BY TIM O’KEEFEView on Amazon
Epicureanism is a philosophy based on the teachings of the ancient Greek thinker Epicurus, and a strong philosophical rival to Stoicism, another prominent ancient Greek philosophy.
Often caricatured as a rather hedonistic, pleasure-obsessed philosophy, Epicureanism is actually more about living life free from anxiety and bodily pain, and places a strong emphasis on friendship and community in the search for a meaningful, happy human life.
And, as well as a popular ethics, Epicureanism also offers a rich epistemology and metaphysics. Epicurus rejected the existence of an immaterial soul, or of anything non-physical, and said that the gods have no influence on our lives. This led to a rather unsentimental attitude towards mortality — Epicurus believed fearing death was highly irrational — which we discuss further in our explainer on why Epicurus said death is ‘nothing to us’.
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Only fragments of Epicurus’s own writings survive (they’re collectively presented in The Art of Happiness, listed below). Among these fragments are Epicurus’s 40 Principal Doctrines (we present and discuss these 40 short Epicurean aphorisms here), which we know of only because they are quoted in full in Diogenes Laertius’s celebrated third-century survey of ancient Greek thinkers, Lives of the Eminent Philosophers.
While Epicurus’s 40 Principal Doctrines and other fragments do offer concise summaries of Epicurean thinking, the bulk of what we know about Epicurean philosophy comes largely through the work of Epicurus’s contemporaries, followers, and critics from the ancient Greco-Roman period.
A particularly noteworthy figure in this respect is the Roman poet Lucretius, whose epic poem On the Nature of Things forms the cornerstone of what we know about how Epicurus saw the world (as discussed in our brief article on Lucretius’s beautiful reflection on Epicureanism and mortality).
From introductions and anthologies to ancient sources, this reading list consists of the best books of and about Epicureanism. After reading it, you’ll understand exactly why this ancient philosophy remains a deeply influential guide for those looking to live good and meaningful lives today. Let’s dive in!
Published in 2009, Tim O’Keefe’s Epicureanism is a fantastic place to start for anyone with an interest in the Epicurean view on the world. O’Keefe explores Epicurean metaphysics, epistemology, and ethics with accessible language and balance, examining the strengths and weaknesses of Epicurean arguments, and outlining how the philosophy hangs together as a whole. Written with a popular audience in mind, this is an easy, concise entry point into Epicureanism.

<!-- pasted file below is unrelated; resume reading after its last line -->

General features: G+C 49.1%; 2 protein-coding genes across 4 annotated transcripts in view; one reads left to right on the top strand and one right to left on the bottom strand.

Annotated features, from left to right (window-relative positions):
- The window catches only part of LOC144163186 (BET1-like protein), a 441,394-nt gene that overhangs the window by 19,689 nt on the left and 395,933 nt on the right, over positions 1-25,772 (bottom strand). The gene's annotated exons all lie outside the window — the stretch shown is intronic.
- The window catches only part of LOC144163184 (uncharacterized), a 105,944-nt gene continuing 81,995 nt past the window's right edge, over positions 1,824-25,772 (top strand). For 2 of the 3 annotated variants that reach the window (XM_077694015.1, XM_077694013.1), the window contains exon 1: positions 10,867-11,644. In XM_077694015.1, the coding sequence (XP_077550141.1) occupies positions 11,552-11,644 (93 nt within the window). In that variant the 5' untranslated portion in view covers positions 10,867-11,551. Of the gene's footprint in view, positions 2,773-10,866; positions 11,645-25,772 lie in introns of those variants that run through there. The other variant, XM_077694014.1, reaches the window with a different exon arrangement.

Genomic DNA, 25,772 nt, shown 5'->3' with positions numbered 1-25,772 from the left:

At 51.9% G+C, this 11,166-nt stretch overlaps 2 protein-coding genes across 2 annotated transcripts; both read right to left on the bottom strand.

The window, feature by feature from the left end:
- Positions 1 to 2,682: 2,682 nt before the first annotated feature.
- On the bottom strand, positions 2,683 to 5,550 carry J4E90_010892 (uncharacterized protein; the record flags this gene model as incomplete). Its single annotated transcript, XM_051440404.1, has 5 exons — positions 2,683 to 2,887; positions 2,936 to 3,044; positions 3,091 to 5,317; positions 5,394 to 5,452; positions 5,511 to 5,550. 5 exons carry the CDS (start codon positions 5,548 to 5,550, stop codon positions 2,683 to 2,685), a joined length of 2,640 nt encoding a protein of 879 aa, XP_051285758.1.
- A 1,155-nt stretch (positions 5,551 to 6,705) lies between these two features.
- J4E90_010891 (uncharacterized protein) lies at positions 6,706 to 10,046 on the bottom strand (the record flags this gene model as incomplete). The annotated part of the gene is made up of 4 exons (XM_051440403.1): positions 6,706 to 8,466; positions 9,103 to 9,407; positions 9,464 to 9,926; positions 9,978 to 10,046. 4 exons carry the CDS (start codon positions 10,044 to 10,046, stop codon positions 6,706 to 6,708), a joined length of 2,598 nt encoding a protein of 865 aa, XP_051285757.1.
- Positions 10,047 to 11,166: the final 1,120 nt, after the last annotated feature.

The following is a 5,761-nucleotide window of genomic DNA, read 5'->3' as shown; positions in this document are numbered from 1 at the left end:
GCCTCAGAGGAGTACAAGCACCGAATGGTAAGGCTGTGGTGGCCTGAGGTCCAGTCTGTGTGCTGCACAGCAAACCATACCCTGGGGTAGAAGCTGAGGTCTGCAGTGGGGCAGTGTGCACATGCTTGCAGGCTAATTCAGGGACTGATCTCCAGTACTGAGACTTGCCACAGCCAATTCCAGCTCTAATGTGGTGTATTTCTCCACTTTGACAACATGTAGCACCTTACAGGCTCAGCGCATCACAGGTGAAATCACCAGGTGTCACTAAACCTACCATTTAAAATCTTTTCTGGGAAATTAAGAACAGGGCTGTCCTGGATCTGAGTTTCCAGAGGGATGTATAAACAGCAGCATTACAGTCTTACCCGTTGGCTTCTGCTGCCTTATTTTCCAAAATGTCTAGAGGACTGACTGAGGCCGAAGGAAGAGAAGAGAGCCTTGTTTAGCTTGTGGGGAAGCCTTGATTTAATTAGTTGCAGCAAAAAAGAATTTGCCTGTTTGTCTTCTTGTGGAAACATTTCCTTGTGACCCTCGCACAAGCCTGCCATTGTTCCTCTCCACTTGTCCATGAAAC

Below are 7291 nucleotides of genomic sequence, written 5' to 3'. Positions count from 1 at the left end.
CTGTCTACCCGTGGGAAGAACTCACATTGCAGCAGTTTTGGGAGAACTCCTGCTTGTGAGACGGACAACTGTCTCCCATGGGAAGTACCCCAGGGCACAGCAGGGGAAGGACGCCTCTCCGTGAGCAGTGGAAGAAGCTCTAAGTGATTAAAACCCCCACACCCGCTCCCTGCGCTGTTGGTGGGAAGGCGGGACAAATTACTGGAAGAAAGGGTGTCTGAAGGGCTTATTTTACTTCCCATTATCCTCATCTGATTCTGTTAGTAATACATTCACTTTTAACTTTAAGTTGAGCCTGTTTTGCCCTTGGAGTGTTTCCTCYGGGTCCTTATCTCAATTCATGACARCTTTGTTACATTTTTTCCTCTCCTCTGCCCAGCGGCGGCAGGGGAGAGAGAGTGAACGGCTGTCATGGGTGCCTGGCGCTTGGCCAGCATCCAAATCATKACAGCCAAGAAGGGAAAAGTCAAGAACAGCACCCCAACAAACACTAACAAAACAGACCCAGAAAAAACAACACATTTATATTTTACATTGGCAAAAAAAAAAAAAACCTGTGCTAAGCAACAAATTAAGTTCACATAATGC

If you’re seeking a deeper, more philosophically rigorous and thorough introduction to Epicurean thinking, look no further than The Cambridge Companion to Epicureanism, edited by James Warren. This volume assembles 15 brilliant essays from leading scholars discussing various aspects of Epicurean thought, including chapters on Epicurean physics, metaphysics, epistemology, politics, ethics, and more. While the focus of the essays can extend beyond Epicurus, The Cambridge Companion to Epicureanism belongs on the bookshelf of any serious student of Epicureanism.
Turning from introductions to primary texts, where better to start than with the writings of Epicurus himself? The Art of Happiness includes all the Epicurean writings in existence, including Epicurus’s letters, Principal Doctrines, and Vatican sayings, and places them alongside parallel passages from Lucretius, Diogenes Laeritius, and a compelling introductory essay from the writer Daniel Klein. The Art of Happiness belongs on the bookshelf of anyone curious about Epicurus.
Another beautiful ancient source espousing the core tents of Epicureanism, On the Nature of Things is a didactic, six-book poem exploring everything from the fundamental nature of reality and what we can know, to the character of goodness and how we should best live. Since its publication over 2,000 years ago, Lucretius’s poem has been celebrated by such thinkers as Montaigne, Thomas Jefferson, and Einstein. It’s a fantastic, lyrical, essential work of Epicurean philosophy.
Compiled in the third century CE, Diogenes Laertius’s Lives of the Eminent Philosophers has provided generations of people with incredible insight into the lives and philosophies of ancient Greco-Roman philosophers. It’s an absolutely critical source for fragments of ancient works that would otherwise be lost, and Epicureanism is no exception, with book ten of Lives of the Eminent Philosophers dedicated to Epicurus, providing a brief commentary on and presentation of his works. While the Epicurean material in this book is also compiled in The Art of Happiness, Lives of the Eminent Philosophers is worthy of a place on your bookshelf for covering multiple brilliant ancient thinkers, from Pythagoras to Aristotle.
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